The first round of the 1975 NFL playoffs began right after Christmas, and it included a divisional contest against the NFC Central winning, 12 and 2 Minnesota Vikings, and the 10 and 4 wild cards, the Dallas Cowboys. By virtue of having the better record, the Vikings hosted the game at Metropolitan Stadium in Bloomington. Minnesota had a comfortable lead until the final seconds of the game when Cowboys quarterback Roger Staubach launched a desperate, extremely high-arcing, 50-yard pass to Drew Peterson. Now remembered as the first-ever "Hail Mary" pass, according to History, the play entered NFL legend and lore (per CBS Sports) but also gave the Cowboys a come-from-behind upset win that eliminated the Vikings from the postseason.

The Minnesota home-field crowd wasn't happy about that turn of events, according to The New York Times. The Vikings protested the touchdown, arguing that Peterson should have been called for interference, but the officials let it stand. Out of anger, frustration, and disappointment, an unidentified Vikings fan hurled a glass whiskey bottle onto the field in the direction of the refs, where it struck 54-year-old official Armen Terzian. He suffered a bloody gash on his forehead, and the Vikings offered a $5,000 reward to anyone who gave up the name of the bottle thrower. Nobody came forward.

A snowball melee at a Giants game led to arrests, injuries, and nearly a forfeit

On Christmas Eve 1995, the San Diego Chargers traveled to Giants Stadium in East Rutherford, New Jersey, for a late regular season game against the New York Giants, according to the San Francisco Chronicle. While the Chargers needed a win to make the playoffs, the Giants had long been eliminated from contention, making this game utterly meaningless. Several hundred fans seemed to agree, according to the Hartford Courant, disrupting the game and wreaking havoc on the players by continually hurling snowballs onto the field.

Eyewitness reports cite the number of tossers in the thousands. It got so out of hand that referees paused the game in the fourth quarter and announced that if Giants fans didn't stop, they'd end the game earlier and give the Chargers the win by forfeit. One person who especially suffered during the one-sided snowball fight was Chargers equipment manager Sid Brooks, who took a hard blow to the eye, knocking him unconscious for 30 seconds. Security and police did what they could, ultimately arresting 14 people and ejecting 175 fans. Fifteen fans suffered injuries along with 10 security guards.

The fans fought each other in the stands during a Raiders-49ers game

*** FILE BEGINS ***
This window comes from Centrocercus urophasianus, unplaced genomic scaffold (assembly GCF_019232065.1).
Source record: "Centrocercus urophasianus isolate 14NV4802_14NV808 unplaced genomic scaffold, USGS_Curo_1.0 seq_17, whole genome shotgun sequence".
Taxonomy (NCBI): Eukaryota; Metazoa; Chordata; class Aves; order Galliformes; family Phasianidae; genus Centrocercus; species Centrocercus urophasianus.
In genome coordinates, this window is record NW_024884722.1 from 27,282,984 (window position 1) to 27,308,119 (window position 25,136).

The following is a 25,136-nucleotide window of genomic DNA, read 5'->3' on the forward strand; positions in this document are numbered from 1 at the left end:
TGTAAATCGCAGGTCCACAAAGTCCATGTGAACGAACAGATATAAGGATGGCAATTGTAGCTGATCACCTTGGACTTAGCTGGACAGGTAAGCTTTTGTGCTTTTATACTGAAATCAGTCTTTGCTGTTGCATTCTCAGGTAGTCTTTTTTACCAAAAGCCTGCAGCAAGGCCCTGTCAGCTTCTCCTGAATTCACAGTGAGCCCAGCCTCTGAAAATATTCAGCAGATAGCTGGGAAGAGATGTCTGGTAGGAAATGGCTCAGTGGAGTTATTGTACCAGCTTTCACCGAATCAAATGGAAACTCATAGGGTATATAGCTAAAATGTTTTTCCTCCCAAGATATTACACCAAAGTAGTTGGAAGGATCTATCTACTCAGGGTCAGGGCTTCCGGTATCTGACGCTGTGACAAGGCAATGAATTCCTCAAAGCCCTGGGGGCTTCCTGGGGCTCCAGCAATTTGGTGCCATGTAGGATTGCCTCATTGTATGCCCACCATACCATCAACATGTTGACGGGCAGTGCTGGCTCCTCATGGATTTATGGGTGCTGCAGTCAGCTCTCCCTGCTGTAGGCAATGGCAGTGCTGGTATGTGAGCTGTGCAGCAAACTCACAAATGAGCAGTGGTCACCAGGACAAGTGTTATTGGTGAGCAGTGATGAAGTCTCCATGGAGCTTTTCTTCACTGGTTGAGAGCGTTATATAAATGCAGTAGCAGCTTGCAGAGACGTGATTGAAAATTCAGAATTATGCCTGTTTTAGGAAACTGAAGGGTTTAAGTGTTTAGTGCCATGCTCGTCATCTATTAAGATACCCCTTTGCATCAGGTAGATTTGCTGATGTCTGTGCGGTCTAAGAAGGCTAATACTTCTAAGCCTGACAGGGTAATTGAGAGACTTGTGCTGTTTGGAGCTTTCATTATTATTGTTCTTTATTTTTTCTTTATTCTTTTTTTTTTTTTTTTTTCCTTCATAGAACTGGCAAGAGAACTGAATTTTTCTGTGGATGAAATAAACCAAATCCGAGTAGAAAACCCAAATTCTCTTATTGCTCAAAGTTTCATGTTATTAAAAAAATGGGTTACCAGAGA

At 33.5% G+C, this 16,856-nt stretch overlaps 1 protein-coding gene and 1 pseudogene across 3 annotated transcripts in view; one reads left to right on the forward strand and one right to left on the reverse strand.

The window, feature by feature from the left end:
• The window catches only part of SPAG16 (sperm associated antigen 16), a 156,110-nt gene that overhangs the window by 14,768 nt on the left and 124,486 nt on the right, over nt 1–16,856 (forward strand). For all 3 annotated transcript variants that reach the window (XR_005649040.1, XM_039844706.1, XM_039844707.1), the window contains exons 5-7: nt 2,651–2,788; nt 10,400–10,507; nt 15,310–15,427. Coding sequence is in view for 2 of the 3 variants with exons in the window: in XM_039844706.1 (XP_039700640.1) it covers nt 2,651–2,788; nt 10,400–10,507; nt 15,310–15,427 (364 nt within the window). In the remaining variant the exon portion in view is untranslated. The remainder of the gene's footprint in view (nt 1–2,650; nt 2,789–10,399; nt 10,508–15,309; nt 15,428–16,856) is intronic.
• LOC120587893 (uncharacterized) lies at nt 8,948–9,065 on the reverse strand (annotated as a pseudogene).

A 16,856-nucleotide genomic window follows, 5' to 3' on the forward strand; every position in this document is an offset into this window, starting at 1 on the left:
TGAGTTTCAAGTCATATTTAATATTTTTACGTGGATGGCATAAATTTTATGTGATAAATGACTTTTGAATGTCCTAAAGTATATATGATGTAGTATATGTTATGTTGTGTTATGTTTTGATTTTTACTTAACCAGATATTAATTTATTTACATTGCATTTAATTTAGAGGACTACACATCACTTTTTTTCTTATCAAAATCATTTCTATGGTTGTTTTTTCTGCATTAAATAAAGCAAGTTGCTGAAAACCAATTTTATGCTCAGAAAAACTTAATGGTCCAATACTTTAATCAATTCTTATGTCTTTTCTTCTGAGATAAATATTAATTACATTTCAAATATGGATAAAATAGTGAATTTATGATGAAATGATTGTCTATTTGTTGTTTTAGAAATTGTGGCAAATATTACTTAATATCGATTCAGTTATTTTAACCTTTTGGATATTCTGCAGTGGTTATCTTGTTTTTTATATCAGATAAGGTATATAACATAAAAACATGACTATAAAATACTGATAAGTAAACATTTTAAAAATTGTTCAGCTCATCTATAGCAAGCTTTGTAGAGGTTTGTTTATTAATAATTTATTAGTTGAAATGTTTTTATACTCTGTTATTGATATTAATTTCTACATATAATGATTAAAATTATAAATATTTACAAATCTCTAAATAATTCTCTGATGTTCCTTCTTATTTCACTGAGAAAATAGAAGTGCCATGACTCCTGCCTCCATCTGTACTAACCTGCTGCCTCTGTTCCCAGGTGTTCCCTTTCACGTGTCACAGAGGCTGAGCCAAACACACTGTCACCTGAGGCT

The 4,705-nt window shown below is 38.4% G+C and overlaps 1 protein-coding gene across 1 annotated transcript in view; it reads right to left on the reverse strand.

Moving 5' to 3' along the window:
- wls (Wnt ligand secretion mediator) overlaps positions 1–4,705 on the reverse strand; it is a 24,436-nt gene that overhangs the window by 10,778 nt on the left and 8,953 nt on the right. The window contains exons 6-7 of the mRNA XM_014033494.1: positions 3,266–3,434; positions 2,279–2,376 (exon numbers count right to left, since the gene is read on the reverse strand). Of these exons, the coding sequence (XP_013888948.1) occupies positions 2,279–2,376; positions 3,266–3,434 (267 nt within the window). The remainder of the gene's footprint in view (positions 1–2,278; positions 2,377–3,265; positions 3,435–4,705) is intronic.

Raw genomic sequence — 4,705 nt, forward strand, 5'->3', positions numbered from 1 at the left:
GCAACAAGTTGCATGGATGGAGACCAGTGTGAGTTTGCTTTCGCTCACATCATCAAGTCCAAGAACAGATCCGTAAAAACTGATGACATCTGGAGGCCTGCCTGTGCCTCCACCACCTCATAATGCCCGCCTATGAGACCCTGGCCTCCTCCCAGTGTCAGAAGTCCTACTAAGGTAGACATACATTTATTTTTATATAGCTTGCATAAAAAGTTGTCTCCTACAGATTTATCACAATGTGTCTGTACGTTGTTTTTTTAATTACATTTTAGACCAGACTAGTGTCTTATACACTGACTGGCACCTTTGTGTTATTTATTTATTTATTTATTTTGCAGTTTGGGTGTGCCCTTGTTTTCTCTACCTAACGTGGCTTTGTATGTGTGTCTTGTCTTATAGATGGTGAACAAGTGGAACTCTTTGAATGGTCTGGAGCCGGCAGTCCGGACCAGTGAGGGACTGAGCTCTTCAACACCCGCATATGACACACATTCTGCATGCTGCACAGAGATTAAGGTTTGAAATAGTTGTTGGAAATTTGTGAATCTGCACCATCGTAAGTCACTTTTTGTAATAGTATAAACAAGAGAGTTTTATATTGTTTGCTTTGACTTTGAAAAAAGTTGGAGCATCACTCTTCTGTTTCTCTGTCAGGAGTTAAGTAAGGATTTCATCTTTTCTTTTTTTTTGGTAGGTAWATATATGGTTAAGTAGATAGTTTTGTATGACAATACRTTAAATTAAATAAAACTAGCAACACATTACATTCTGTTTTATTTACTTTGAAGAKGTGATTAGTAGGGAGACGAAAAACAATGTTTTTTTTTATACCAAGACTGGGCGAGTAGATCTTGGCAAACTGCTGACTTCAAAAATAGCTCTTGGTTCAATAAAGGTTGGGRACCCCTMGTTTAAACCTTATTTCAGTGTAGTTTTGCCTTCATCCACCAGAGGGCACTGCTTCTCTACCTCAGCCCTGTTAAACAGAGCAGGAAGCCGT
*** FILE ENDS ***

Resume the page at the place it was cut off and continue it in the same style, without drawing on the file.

It was a battle for football bragging rights in the San Francisco Bay in December 2014 when the San Francisco 49ers headed to Oakland's O.co Coliseum for a game against the Oakland Raiders. The Raiders, with a 2 and 10 record, defeated the favored 49ers (7 and 5) by 24 to 13. Off the field, the competitive spirit descended into multiple acts of violence and utter chaos inside the stadium, according to NBC Bay Area.

Several unconnected fights between Raiders fans and 49ers fans broke out, according to CBS Sports. Stadium security, aware of the vicious rivalry among the fanbases, was prepared and expecting incidents, breaking up one fight in about 40 seconds. When it was all said and done, 93 fans found themselves ejected from O.co Coliseum while many more got in trouble with the law. The Alameda County Sheriff's Office arrested 31 people and issued eight criminal citations for various offenses, most of them related to causing violence.

Eagles fans attacked Santa

If there's anybody who is universally liked, it's got to be Santa Claus. Who doesn't like the guy who delivers free presents? Turns out, fans of the Philadelphia Eagles, circa December 1968. According to The Daily Pennsylvanian, the Eagles were finishing a dismal season, bringing a 2-11 record into their matchup against the Minnesota Vikings in a snow-covered Franklin Field. The game's scheduled annual halftime Christmas pageant was in jeopardy, as the guy who usually played Santa couldn't make it through the snow. Eagles entertainment director Bill Mullen found a last-minute substitute in the stands, 20-year-old Frank Olivo.

Philadelphia news anchor John Pierron was at the game, where he recalled a pervasive vibe of crankiness owing to the weather and the Eagles' lousy season. "The anger in the stands was palpable," he told Comcast SportsNet. When the Eagles took a 7-0 lead, fans started booing the home team — they wanted them to tank the season to secure the #1 pick in the upcoming draft, which they could use to get college star O.J. Simpson.

When halftime began, Olivo came out onto the field to the tune of "Here Comes Santa Claus." They didn't give him a warm welcome, as requested by the P.A. announcer. "People started throwing snowballs," recalled Olivo's cousin, Richard Monastra. "Then comes beer cans, then bottles. People were throwing their hoagie sandwiches at him." By his count, per ESPN, Olivo was pelted with more than 100 snowballs.

A brawl broke out at a Rams-Chargers preseason game